• Special Issue Topic
    Off-Label Drugs and -Omics Data in Cancer Treatment
    Submission Deadline: June 30, 2021

    Guest Editors

    Dr. Luca Agnelli E-Mail

    Pathology Department, IRCCS National Cancer Institute (NCI), Milan, Italy

    Research Keywords: lymphoid malignancies; bioinformatics and biostatistics in cancer; -omics analyses; NGS; non-coding RNA


    Dr. Giancarlo Pruneri  E-Mail

    Fondazione IRCCS Istituto Nazionale dei Tumori, Milan, Italy


    About the Special Issue

    The knowledge about cancer has improved on the basis of -omics studies. The integration of genetic information about cancers with data on how the cancers respond to target based-therapy help to define optimum cancer treatment. As a consequence, in the last decades, targeted therapies led to unprecedented clinical benefit in first-line therapies, as well as in patients with aggressive or advanced neoplasms bearing specific genomic alterations (gene mutations, amplifications, translocations, microsatellite instability). Although it would be desirable to increase the number of clinical trials and standardized treatments, several factors influence so far the choice of therapies, including the non-trivial aspect of the cost-effective manageability by the Healthcare National Institutions. For this reason, several non-standard treatments are commonly considered, and off-label drug usage is a common practice in treating cancer, in most cases based on physician choice. This common clinical practice suffers from a lack of knowledge base for proper cancer drug selections. The present issue is aimed at focusing on all the aspects (clinical evidence, procedures, scientific hypothesis, and investigations) involving off-label drugs for cancer treatment in the context of -omics data.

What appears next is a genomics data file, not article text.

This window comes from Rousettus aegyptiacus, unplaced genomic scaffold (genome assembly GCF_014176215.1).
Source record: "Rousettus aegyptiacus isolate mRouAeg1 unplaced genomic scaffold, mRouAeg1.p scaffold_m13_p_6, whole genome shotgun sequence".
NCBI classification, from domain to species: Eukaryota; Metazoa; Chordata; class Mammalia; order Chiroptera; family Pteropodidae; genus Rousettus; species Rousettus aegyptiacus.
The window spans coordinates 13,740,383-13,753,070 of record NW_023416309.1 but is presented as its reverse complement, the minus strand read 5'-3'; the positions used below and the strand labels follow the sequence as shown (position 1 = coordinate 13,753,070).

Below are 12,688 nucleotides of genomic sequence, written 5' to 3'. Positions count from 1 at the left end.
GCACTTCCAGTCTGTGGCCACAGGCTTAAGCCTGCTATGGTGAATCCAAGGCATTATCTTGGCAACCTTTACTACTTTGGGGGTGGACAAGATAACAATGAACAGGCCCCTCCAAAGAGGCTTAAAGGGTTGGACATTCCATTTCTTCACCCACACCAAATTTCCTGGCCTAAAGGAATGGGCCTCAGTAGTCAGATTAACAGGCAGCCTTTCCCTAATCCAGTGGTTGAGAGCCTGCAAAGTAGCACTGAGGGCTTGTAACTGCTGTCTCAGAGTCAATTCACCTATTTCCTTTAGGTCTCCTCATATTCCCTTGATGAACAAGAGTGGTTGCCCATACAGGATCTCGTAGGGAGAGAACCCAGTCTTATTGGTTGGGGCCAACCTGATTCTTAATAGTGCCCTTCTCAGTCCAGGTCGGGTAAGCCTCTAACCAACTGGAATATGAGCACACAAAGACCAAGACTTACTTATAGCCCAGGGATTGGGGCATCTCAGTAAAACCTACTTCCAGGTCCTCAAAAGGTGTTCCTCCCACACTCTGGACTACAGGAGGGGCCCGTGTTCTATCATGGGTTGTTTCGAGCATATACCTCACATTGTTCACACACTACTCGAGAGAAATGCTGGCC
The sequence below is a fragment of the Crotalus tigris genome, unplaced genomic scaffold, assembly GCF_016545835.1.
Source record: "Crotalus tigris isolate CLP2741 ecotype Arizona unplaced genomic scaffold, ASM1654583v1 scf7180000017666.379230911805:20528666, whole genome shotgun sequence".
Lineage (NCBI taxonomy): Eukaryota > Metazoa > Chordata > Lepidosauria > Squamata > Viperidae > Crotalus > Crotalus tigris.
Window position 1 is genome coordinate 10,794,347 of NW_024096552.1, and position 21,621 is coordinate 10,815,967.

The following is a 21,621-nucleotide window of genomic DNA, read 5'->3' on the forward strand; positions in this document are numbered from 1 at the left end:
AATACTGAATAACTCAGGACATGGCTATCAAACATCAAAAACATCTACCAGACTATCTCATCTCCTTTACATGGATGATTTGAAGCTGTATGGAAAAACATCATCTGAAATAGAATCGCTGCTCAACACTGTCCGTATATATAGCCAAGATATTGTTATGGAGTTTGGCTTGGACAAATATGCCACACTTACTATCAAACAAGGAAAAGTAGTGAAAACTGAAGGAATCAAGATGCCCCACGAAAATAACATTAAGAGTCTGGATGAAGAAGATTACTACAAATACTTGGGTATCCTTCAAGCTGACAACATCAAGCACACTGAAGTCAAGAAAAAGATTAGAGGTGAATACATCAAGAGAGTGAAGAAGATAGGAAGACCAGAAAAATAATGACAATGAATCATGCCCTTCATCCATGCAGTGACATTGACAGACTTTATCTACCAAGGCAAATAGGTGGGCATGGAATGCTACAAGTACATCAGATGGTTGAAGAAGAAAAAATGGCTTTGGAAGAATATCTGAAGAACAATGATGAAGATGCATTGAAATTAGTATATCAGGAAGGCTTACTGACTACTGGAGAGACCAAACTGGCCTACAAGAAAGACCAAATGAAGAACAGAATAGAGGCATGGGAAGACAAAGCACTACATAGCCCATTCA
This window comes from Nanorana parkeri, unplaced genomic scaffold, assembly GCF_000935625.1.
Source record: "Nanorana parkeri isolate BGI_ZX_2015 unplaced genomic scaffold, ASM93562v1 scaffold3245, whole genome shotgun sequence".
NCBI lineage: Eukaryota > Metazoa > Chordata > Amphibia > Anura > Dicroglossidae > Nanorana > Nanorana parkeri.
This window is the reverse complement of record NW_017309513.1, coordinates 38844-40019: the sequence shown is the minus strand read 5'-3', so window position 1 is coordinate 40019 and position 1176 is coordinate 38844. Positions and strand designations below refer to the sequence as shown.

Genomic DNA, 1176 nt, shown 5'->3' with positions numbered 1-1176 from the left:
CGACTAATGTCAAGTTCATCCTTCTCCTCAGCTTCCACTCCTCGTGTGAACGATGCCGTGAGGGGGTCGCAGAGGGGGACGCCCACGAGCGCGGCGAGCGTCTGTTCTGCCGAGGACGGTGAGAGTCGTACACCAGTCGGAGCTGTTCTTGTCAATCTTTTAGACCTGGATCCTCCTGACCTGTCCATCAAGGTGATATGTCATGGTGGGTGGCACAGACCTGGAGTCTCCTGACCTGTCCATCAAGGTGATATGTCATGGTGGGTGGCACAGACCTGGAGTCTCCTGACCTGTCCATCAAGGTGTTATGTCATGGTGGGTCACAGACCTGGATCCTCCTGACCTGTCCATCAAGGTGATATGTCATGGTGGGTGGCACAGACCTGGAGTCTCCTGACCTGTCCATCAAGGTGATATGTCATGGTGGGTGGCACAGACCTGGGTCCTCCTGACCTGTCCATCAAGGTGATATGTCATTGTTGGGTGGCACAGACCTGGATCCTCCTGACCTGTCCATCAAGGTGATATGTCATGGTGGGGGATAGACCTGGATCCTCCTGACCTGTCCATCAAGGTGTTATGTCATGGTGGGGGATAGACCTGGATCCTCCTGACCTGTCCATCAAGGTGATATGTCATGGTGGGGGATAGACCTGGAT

Keywords: Off-label drugs; omics data; real-world cancer treatments; (targeted) NGS; biomarkers

    Call for Papers

    Published Articles

    Open Access
    Review
    Multi-omics tumor profiling technologies to develop precision medicine in multiple myeloma
    Multiple myeloma (MM), the second most common hematologic cancer, is caused by accumulation of aberrant plasma cells in the bone marrow. Its molecular causes are not fully understood and its great h...
    Sara Ovejero, Jerome Moreaux
    Published: February 28, 2021 Explor Target Antitumor Ther. 2021;2:65-106
    DOI: https://doi.org/10.37349/etat.2021.00034
    View:310
    Download:9
    Times Cited: 0